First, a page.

Those hard decisions inevitably lead to hurt feelings which in the past have been sublimated into a greater involvement in club activities, but this year was different. “I’m sorry, when you bake 15 life-size gingerbread men for your front lawn, you expect more than a ‘Better luck next year’ kiss-off evaluation sheet,” says Mary Louise Olshinski, who incurred the wrath of Winnie Wilson when she cut her off for a parking space in front of the local needlepoint shop.

Strawberry Alarm Clock: Turn on, tune in, drop out, be home by 11.


So Olshinski organized her own alternative house tour, which she dubbed “Counter Christmas.” “It’s the most rebellious thing I’ve done since I went to a Strawberry Alarm Clock concert with Mike Herbsheimer in high school,” says the sixty-something housewife with a plaid headband. “I’m just glad my parents are dead, because I don’t know that they’d approve.”

Rivers: “You don’t want to go too heavy on the candy canes.”


Drawing inspiration from the underground concerts organized by saxophonist Sam Rivers to showcase cutting-edge acts excluded from the Newport Jazz Festival in the 70′s, Olshinski’s “Counter Christmas” is a tour of the dark places in upscale suburban homes. “We take people into the recycling bins, the kitty box rooms–everywhere that the decorating magazines refuse to show you,” she says as she is called away by her front doorbell.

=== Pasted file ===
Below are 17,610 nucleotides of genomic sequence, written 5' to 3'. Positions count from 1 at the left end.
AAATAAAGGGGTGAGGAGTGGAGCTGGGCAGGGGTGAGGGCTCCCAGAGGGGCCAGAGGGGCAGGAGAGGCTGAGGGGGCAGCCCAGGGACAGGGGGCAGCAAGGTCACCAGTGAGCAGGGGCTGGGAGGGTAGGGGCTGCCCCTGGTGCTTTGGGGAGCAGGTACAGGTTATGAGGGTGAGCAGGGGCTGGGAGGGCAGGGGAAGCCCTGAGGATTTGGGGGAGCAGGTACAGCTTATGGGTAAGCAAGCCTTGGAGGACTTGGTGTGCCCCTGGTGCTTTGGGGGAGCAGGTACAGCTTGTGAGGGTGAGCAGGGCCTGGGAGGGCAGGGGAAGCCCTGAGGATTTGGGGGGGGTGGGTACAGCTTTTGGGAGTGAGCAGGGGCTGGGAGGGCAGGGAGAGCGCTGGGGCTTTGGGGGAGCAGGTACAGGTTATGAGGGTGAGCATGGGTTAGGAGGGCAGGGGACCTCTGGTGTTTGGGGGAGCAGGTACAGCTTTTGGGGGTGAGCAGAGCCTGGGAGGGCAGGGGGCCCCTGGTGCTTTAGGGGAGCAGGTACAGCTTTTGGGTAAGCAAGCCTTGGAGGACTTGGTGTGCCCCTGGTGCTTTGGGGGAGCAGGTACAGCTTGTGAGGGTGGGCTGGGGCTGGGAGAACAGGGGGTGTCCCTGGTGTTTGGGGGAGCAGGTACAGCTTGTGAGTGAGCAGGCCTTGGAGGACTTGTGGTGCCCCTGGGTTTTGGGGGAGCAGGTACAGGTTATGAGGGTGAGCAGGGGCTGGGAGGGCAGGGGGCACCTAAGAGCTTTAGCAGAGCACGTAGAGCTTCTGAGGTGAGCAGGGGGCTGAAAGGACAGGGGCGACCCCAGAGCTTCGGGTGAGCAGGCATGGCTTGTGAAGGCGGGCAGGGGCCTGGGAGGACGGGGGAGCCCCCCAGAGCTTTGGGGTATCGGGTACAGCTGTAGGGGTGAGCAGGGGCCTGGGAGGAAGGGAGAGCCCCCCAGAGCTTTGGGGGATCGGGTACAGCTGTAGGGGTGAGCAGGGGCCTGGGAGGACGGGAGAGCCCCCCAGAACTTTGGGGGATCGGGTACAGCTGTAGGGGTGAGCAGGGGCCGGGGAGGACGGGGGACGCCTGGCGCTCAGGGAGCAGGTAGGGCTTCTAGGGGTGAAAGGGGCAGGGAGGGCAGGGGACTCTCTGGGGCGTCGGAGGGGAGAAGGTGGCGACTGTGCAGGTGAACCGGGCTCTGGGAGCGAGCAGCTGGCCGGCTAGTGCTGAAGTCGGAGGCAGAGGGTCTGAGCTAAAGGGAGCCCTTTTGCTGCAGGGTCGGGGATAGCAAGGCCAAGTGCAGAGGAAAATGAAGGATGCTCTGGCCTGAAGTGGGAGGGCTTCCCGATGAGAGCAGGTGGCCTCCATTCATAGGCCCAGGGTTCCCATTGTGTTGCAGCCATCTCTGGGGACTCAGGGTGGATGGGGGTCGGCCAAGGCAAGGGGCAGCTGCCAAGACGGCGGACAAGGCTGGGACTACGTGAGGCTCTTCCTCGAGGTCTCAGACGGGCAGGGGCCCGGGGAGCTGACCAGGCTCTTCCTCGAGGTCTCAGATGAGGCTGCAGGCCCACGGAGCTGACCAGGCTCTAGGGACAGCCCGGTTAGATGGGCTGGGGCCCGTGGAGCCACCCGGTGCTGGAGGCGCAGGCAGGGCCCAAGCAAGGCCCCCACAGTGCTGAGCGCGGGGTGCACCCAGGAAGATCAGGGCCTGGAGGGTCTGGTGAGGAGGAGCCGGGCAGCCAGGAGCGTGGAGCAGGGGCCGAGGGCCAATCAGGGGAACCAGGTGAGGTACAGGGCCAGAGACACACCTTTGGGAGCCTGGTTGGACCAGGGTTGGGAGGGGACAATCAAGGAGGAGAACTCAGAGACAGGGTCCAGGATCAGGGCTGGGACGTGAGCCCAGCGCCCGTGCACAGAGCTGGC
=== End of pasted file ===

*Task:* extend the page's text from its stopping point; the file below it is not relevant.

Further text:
“We’re here for Counter Christmas,” an elderly woman announces as a gust of cold air blows past Olshinski. “Come right in,” she says to a group of three. “We’re just about to begin the 11 o’clock tour.”

“Move over, Fluffy. I want to show the nice ladies our old cream cheese.”


After a leisurely stroll through a cluttered garage, attic crawl space and basement utility room, Olshinski brings the group to the final stop on the tour in her kitchen. “This is really the black hole of Counter Christmas,” she says, “the place where no matter how much of a shine you put on the rest of your house, you find that it’s still–at bottom–a sneaker. Voila,” she proclaims as she throws open her refrigerator, which is stuffed with staples as well as holiday delights.

“Ooo, my goodness,” says Blanche Furbois, the wife of a retired insurance agent. “That certainly looks like it’s chock-full of goodies!”

“Thank you, Blanche,” Olshinski says, “but if you’ll come closer, I want you to notice one detail in particular.”

The women crowd around and Olshinski urges the family’s pet rabbit “Fluffy” to move to one side to afford them a better view. “See that microwave-safe baking dish back in the back?” she asks.

“Yes,” Furbois says hesitantly after craning her neck.

“That’s last year’s oyster-and-sausage stuffing!”

Available in Kindle format on as part of the collection “Blurbs From the ‘Burbs.”